The Metro Phoenix industrial market has reached a point of healthy equilibrium with overall vacancy at 11.8 percent and steady absorption, according to a report released today by Cushman & Wakefield of Arizona, Inc.
“Transactions have become far more cooperative in this environment where landlords and tenants have reached a position of more equivalent expectations,” says Jim Wilson, executive director with Cushman & Wakefield. “This stabilization has created an environment where neither landlord nor tenant has an advantage over the other in the marketplace.”
Following the overbuilt conditions of the recent recession, the Metro Phoenix market has steadily eroded its large vacancies with positive net absorption. Year-to-date, approximately 1,663,750 square feet of net absorption has taken place across the valley. The majority of that absorption took place in the area’s largest industrial submarket, Southwest Phoenix, where approximately 1,251,459 square feet of net absorption was achieved in the first half of this year. Included in that net absorption is WinCo’s 800,000-square-foot distribution center and Living Spaces’ facility totaling 437,000 square feet.
“Trends today are for large, people-intensive operations that require substantial parking and strong amenity offerings. Landlords that hold properties with great curb appeal, location and surrounding employee services will win the tenant every time in this market.”
Also according to Wilson, “We are not seeing many 300,000+ square foot tenants in the market. Those sizable users help us eat up inventory quickly. According to our experience, businesses are becoming healthier, but they are not expanding and taking on large amounts of expense. Companies became very lean during the recession and are working to achieve as much productivity as possible while maintaining the more pared down size and expense. Companies remain on the sidelines, hesitant to commit to increased space and overhead.”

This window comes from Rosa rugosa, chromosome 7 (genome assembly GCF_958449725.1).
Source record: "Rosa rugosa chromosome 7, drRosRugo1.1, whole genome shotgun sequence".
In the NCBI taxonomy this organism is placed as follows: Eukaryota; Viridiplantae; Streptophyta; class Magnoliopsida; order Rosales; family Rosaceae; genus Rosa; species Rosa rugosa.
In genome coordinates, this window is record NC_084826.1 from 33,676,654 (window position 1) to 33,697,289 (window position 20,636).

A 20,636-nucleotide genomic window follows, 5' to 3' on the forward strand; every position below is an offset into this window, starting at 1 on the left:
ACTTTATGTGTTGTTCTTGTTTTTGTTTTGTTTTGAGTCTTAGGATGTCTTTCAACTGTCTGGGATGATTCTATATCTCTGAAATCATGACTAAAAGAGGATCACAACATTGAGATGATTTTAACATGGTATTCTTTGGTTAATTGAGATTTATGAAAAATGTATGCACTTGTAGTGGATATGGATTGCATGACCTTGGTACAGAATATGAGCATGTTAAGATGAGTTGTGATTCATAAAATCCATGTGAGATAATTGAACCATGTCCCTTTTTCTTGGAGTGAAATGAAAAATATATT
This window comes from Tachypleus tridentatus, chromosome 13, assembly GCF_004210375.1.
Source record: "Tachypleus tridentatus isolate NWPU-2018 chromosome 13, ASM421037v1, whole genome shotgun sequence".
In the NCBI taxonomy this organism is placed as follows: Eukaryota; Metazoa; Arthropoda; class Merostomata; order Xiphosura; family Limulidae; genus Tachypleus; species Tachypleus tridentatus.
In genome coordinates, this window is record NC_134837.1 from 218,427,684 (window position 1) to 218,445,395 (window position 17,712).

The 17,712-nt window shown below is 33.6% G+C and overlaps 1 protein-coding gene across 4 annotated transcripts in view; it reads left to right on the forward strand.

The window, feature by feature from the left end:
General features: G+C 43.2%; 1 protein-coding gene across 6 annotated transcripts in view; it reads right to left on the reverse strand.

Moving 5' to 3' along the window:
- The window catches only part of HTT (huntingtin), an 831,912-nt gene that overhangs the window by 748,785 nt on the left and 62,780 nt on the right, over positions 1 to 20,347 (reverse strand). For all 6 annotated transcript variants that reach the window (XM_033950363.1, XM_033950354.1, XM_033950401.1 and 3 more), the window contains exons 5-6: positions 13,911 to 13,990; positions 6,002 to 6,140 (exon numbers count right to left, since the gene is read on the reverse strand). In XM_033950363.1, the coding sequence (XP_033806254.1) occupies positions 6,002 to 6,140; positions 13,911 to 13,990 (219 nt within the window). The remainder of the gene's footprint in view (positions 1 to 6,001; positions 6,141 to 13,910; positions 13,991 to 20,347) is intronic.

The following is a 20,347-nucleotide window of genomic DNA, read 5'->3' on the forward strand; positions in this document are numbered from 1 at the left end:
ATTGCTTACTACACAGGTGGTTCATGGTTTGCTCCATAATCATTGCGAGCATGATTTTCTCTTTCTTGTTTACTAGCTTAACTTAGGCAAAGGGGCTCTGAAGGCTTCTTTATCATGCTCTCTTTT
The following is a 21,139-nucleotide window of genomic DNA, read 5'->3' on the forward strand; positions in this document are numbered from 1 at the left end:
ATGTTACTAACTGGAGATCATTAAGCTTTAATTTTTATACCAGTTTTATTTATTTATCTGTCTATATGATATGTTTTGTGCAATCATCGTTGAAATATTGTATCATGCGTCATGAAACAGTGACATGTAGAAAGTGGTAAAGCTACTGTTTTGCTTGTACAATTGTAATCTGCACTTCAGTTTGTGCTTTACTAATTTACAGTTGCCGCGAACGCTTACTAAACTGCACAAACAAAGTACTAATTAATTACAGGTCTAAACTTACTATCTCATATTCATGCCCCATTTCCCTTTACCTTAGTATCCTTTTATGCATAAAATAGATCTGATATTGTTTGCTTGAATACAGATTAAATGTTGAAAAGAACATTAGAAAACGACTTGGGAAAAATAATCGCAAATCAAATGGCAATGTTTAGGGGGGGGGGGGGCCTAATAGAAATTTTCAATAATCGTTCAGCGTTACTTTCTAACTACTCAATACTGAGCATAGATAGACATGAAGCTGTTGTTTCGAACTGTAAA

Overall vacancy rates vary throughout the valley. Chandler currently posts one of the highest vacancies at 18.1 percent. This is due somewhat to the more than 2.4 million square feet of new product in that area that was completed earlier this year. According to Wilson, the submarket is in high demand and the vacant space will be absorbed without difficulty. Northwest Phoenix has the highest overall vacancy rate at 20.9 percent, but the submarket is relatively small, so a few leases will create a swift decline in that figure. West Phoenix and Northeast Phoenix post the lowest vacancies with 6.2 percent and 6.6 percent.
Rental rates in the industrial market have stabilized and are beginning to rise at a steady, but limited pace. Direct weighted average net rental rates now rest at $0.59 per square foot per month, with the Deer Valley area asking approximately $0.97 per square foot and Southwest Phoenix averaging an asking rate of $0.36 per square foot. The differences in these rates are reflective of product type as well. Southwest Phoenix is a hub for large box warehouse/distribution space, while Deer Valley contains more flex business park space that can be used for light storage and office uses.
As net absorption erodes the large inventory of space, some developers with deep pockets are building again. Currently, approximately 3,040,828 square feet of new industrial space is under construction in Metro Phoenix. Additionally, 3,946,387 square feet have already been delivered to market during 2014. The majority of this space is located in Chandler and Southwest Phoenix. Spectrum Ridge in Deer Valley will come online in November of this year. In addition, American Furniture Warehouse’s 600,000-square-foot facility in the West Valley will be completed. Of the nearly seven million square feet slated for delivery this year, more than one million of that represents build-to-suit facilities.
”Strategizing development of space is a game of significant risk,” says Wilson. “Tenants are like consumer shoppers. They want to enter the store and find bread on the shelf. The lead-time to create industrial space requires developers to guess when the demand will be there. At this point we are seeing a variety of developers assuming that 2015 and 2016 will be a time of high demand, so they have started work on new product. If too many developers put bread in the oven at the same time, there will undoubtedly be an overabundance on the shelf and some will go stale or mold. It is important that the development community not overbuild the market again so we can maintain the equilibrium we currently enjoy. Fortunately, in this environment, only very strong developers with the ability to hold on to assets long-term are able to take part in the industry.